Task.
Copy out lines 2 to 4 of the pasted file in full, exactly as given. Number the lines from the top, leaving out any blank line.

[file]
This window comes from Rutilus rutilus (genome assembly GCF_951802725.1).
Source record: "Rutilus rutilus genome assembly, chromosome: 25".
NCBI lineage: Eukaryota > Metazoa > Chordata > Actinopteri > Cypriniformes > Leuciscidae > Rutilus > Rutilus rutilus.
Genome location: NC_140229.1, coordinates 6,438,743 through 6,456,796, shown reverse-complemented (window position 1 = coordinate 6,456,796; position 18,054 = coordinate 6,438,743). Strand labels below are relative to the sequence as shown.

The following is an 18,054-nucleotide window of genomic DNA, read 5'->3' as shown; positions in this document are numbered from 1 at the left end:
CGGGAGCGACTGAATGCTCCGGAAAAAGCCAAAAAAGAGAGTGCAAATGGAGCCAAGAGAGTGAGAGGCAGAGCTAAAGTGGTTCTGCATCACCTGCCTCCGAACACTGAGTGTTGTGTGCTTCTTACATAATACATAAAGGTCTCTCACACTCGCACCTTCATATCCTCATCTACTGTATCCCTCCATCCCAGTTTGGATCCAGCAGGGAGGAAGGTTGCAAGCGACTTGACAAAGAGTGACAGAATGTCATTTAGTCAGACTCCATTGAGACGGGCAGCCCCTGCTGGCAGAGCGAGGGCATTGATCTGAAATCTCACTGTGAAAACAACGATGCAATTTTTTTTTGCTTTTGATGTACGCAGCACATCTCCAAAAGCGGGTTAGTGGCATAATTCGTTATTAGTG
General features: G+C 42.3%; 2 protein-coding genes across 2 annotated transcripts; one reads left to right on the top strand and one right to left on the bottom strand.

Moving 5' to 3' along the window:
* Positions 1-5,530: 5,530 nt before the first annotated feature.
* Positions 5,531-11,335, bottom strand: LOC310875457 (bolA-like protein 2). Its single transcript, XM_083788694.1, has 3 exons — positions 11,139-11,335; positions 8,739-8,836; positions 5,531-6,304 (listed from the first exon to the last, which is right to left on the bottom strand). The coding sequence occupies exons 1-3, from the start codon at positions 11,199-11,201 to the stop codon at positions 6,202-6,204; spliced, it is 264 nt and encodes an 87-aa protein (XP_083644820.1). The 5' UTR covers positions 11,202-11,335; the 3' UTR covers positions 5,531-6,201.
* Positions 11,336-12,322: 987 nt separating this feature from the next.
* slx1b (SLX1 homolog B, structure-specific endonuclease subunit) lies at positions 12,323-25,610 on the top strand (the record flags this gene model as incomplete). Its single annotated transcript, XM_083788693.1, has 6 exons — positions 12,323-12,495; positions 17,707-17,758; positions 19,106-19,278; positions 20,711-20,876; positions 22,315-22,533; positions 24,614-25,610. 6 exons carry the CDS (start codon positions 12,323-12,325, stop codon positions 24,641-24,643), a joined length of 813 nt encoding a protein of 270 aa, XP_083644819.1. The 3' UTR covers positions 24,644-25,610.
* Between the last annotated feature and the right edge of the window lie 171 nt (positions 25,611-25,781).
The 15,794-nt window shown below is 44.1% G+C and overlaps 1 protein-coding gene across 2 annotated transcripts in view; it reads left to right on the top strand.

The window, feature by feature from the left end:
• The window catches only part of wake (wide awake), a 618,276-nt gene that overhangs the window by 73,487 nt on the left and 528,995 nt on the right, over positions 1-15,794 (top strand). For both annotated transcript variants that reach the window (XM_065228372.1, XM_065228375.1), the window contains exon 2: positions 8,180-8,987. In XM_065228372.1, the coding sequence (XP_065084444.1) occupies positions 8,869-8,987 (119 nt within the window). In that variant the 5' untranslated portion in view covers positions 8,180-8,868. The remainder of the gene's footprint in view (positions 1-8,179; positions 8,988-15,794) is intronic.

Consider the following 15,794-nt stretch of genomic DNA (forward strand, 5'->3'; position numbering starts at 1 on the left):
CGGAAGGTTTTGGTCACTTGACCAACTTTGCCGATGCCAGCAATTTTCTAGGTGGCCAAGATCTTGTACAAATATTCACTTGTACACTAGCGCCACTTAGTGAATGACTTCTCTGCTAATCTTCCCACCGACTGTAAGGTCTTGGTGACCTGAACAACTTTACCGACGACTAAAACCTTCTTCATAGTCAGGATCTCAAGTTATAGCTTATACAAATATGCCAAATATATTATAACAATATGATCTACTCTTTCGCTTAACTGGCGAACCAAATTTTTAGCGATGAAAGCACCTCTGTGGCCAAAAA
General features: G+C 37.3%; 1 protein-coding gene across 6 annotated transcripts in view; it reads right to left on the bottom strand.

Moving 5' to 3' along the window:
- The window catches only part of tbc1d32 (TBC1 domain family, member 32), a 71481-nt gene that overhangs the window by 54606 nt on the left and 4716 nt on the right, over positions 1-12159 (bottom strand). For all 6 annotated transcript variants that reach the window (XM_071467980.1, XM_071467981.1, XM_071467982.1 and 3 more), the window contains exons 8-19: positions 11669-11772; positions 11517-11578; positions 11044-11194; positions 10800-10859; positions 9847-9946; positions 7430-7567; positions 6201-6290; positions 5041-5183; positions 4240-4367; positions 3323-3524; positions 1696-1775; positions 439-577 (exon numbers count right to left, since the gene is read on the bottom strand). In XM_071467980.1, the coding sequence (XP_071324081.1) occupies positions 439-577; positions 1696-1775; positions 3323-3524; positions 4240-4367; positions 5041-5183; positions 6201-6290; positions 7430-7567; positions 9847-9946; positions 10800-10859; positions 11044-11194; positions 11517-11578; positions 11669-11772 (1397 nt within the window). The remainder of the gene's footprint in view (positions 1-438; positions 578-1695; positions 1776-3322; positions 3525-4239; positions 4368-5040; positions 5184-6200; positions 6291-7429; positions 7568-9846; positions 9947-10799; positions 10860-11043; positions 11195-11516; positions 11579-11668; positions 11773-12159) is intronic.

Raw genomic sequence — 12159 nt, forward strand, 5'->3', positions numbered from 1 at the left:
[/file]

Source record: "Rutilus rutilus genome assembly, chromosome: 25".
NCBI lineage: Eukaryota > Metazoa > Chordata > Actinopteri > Cypriniformes > Leuciscidae > Rutilus > Rutilus rutilus.
Genome location: NC_140229.1, coordinates 6,438,743 through 6,456,796, shown reverse-complemented (window position 1 = coordinate 6,456,796; position 18,054 = coordinate 6,438,743). Strand labels below are relative to the sequence as shown.